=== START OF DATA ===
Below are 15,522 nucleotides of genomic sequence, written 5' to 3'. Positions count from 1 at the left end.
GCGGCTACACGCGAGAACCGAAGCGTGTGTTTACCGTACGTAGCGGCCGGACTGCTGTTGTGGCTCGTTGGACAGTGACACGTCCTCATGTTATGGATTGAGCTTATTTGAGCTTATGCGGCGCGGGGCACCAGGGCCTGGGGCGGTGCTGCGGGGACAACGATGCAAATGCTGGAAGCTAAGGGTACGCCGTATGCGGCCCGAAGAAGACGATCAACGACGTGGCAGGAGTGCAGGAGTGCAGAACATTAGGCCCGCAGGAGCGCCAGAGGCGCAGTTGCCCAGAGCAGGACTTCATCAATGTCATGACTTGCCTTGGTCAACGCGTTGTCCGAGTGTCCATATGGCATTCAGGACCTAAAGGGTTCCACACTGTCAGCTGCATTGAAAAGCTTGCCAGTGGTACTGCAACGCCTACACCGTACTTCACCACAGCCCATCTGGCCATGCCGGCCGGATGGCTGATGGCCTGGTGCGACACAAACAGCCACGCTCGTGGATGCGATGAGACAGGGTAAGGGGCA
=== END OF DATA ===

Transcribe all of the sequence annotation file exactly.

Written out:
Below are 15,522 nucleotides of genomic sequence, written 5' to 3'. Positions count from 1 at the left end.
GCGGCTACACGCGAGAACCGAAGCGTGTGTTTACCGTACGTAGCGGCCGGACTGCTGTTGTGGCTCGTTGGACAGTGACACGTCCTCATGTTATGGATTGAGCTTATTTGAGCTTATGCGGCGCGGGGCACCAGGGCCTGGGGCGGTGCTGCGGGGACAACGATGCAAATGCTGGAAGCTAAGGGTACGCCGTATGCGGCCCGAAGAAGACGATCAACGACGTGGCAGGAGTGCAGGAGTGCAGAACATTAGGCCCGCAGGAGCGCCAGAGGCGCAGTTGCCCAGAGCAGGACTTCATCAATGTCATGACTTGCCTTGGTCAACGCGTTGTCCGAGTGTCCATATGGCATTCAGGACCTAAAGGGTTCCACACTGTCAGCTGCATTGAAAAGCTTGCCAGTGGTACTGCAACGCCTACACCGTACTTCACCACAGCCCATCTGGCCATGCCGGCCGGATGGCTGATGGCCTGGTGCGACACAAACAGCCACGCTCGTGGATGCGATGAGACAGGGTAAGGGGCA